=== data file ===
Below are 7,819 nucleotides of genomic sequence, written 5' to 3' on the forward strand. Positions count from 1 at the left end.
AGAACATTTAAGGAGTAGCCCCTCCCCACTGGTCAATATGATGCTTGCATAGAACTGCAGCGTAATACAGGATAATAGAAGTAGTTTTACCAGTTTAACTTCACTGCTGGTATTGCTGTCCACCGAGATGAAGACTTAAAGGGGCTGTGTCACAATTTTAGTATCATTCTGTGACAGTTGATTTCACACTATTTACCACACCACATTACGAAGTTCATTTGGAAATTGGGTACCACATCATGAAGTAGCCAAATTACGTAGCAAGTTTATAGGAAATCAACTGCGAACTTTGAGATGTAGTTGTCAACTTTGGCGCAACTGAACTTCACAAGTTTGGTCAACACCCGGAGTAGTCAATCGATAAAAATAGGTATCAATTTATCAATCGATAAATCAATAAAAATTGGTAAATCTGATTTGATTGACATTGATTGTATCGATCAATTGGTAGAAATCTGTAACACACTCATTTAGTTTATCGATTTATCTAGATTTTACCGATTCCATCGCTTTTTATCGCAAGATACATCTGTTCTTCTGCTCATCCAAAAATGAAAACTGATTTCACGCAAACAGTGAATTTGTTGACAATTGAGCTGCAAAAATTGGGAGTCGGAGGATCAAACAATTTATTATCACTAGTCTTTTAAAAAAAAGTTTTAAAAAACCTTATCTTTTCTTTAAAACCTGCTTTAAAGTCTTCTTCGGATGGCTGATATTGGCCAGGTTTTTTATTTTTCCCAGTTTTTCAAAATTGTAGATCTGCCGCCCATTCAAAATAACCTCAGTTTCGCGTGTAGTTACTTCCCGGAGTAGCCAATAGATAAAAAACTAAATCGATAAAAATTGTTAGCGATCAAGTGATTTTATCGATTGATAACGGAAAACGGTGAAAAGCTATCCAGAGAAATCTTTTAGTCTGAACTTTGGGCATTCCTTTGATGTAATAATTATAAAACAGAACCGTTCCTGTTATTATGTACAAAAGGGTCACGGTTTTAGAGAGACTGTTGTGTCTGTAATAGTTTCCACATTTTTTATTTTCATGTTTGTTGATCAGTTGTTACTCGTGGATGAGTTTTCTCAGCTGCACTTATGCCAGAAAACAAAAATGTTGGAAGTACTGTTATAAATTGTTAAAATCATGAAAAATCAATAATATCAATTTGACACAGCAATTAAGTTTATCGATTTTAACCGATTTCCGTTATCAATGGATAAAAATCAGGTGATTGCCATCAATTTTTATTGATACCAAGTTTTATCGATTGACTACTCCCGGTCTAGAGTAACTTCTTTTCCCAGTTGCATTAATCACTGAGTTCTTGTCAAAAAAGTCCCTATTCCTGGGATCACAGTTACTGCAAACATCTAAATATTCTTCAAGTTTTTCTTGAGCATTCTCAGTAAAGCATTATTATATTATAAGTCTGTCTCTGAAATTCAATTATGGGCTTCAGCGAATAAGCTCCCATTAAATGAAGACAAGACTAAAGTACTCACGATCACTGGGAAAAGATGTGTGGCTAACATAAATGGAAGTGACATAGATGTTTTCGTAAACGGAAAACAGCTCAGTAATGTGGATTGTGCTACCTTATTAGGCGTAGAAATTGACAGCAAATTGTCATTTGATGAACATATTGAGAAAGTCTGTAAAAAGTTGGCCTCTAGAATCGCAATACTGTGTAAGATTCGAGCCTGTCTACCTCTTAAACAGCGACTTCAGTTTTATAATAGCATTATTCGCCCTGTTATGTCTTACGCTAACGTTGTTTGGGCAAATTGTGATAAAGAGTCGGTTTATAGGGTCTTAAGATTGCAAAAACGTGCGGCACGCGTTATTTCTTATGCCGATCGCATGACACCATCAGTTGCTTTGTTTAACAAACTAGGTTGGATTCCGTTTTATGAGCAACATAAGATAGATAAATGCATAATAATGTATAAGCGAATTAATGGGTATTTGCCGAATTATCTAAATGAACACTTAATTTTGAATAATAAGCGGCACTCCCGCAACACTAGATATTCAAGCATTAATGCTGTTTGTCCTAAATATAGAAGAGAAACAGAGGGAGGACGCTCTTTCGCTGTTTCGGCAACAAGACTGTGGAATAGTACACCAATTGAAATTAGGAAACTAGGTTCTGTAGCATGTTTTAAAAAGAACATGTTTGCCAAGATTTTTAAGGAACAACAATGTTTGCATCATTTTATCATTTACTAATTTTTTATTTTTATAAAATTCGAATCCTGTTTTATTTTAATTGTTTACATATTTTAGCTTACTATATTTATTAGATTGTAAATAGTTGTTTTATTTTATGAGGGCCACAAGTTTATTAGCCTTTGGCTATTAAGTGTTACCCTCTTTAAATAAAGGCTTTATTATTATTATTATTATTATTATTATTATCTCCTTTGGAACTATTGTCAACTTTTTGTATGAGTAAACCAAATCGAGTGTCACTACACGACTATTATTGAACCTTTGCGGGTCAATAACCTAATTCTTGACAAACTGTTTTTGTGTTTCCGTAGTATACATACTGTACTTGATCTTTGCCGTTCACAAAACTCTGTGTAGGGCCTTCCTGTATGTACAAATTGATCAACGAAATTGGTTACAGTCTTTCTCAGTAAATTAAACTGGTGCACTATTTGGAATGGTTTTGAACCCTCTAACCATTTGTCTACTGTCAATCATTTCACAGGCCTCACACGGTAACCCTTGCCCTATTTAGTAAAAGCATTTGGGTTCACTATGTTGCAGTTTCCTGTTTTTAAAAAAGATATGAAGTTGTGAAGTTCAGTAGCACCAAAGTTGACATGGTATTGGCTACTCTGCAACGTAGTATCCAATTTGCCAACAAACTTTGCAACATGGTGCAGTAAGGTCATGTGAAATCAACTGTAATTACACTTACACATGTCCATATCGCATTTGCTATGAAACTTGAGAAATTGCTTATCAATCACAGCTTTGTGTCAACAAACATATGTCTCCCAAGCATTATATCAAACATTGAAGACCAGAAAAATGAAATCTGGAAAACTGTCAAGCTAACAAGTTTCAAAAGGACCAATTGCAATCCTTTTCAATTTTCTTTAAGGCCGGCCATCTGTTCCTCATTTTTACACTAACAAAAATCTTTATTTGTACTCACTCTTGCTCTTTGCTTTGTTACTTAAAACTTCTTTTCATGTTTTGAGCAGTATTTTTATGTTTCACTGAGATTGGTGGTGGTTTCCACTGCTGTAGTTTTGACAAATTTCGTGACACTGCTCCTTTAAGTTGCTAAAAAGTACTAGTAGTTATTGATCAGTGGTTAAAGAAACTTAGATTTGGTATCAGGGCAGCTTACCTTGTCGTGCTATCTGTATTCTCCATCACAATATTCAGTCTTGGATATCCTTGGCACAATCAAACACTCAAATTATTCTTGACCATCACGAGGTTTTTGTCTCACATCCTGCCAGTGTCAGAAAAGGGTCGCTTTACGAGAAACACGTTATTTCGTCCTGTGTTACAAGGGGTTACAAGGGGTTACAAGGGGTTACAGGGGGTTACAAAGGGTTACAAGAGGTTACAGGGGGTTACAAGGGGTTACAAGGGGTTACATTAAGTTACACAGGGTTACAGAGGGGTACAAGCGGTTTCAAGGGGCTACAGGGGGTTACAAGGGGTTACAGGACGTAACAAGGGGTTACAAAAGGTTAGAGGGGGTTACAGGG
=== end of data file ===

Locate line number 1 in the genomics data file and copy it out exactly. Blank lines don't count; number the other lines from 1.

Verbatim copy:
Below are 7,819 nucleotides of genomic sequence, written 5' to 3' on the forward strand. Positions count from 1 at the left end.